American Heritage® Dictionary of the English Language, Fourth Edition
- Over; above; beyond: hypercharge.
- Excessive; excessively: hypercritical.
- Existing in more than three dimensions: hyperspace.
- Linked or arranged nonsequentially: hypertext.
Century Dictionary and Cyclopedia
- n. A hypercritic.
- To move about actively; bustle.
- A prefix of Greek origin, meaning ‘over,’ and usually implying transcendence or excess. It is freely used as an English formative, often with only secondary reference to the Greek. Specifically — In chem., the same as
super-, indicating the highest of a series of compounds: thus, hyperchloric acid signifies the highest of the series of chlorin acids, containing more oxygen than chloric acid. The prefix per- is now generally used for hyper-, as perchloric, permanganic, etc.
- In mod. math., chiefly denoting extension, generalization, or complication, as in hypers pace, hyper geometrical.
- over, above or beyond
- existing in more than three spatial dimensions
- linked non-sequentially
GNU Webster's 1913
- A prefix signifying
over, above; ; also, above measure, abnormally great, excessive.
- (Chem.) A prefix equivalent to
super-or per-; as hyperoxide, or peroxide. [Obs.] See Per-.
- From Ancient Greek ὑπέρ (huper, "over"). (Wiktionary)
- Greek huper-, from huper, over, beyond; see uper in Indo-European roots. (American Heritage® Dictionary of the English Language, Fourth Edition)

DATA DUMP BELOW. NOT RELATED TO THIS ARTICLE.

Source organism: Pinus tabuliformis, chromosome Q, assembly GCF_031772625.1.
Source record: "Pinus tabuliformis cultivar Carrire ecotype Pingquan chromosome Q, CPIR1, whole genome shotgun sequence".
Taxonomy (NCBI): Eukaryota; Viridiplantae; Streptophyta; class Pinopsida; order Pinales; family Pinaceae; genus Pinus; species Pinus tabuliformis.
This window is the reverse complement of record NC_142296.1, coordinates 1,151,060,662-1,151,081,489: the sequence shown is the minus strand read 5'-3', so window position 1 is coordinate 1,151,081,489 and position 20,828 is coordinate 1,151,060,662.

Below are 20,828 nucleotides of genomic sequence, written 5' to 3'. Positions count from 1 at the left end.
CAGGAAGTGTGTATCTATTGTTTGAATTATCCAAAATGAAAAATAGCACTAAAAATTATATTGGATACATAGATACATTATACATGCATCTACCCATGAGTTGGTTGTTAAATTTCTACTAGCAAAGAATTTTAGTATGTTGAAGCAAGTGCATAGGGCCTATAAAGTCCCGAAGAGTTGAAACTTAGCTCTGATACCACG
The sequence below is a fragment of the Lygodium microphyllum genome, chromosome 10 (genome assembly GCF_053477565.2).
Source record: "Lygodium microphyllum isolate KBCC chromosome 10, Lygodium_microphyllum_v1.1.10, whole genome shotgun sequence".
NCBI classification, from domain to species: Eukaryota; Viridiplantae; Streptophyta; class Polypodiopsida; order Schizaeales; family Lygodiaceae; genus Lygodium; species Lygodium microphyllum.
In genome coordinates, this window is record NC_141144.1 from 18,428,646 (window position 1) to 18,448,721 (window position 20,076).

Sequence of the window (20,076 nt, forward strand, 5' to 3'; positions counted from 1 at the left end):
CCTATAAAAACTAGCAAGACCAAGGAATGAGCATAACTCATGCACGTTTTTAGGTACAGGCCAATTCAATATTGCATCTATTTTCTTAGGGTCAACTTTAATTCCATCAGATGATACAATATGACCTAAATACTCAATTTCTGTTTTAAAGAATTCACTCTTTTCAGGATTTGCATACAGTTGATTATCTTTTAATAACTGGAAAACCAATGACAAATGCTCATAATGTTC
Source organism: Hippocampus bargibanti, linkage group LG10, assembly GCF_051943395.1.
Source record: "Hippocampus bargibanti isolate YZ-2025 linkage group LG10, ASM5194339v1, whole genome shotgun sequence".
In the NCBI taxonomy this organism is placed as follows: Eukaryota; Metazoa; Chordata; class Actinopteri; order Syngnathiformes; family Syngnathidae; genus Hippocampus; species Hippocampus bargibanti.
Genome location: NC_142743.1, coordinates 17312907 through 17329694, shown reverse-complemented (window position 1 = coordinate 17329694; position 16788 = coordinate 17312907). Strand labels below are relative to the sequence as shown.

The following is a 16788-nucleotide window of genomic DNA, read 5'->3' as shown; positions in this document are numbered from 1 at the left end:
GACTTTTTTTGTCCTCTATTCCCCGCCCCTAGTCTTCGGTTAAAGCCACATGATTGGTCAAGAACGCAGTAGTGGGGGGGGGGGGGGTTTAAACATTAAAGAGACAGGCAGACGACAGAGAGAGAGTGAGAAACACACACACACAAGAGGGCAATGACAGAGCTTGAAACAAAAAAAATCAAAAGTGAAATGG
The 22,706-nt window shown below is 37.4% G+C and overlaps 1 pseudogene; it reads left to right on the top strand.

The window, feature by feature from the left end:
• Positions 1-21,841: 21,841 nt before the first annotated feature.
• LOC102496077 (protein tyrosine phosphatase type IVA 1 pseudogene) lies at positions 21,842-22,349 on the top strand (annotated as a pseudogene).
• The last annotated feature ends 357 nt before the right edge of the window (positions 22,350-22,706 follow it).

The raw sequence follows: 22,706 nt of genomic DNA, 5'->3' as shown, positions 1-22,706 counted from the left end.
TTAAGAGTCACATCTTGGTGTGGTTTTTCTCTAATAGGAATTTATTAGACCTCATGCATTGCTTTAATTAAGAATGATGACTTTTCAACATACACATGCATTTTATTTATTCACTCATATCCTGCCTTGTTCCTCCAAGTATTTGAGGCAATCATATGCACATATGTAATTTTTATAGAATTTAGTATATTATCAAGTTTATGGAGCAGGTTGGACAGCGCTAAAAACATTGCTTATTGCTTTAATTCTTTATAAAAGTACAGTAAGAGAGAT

“Through tortuous, hyper-"activist" reasoning, the Court held for the first time that corporations have a First Amendment right to spend unlimited money on behalf of individual candidates and causes.”
“The risks may also involve scarring such as hyper- or hypopigmentation or infection.”
“The spokesperson said the Dollar is worthless and hyper- inflation is right around the corner.”
“Nicknamed "hyper- president" for his do-it-all approach, Sarkozy's popularity jumped the most in about 2 ½ years this month -- a six-point gain from a near-record low in October.”
“Iran may not intend ultimately to close the strait, but its threats to do so can still instigate tremendous economic uncertainty with very real consequences, especially in a hyper- connected world wired with complex speculative instruments.”
“Natalite Portman plays the hyper- competitive prima ballerina heroine in Darren Aronofsky's hyper-stylish reinvention of the werewolf movie as a female "were-swan" psychodrama.”
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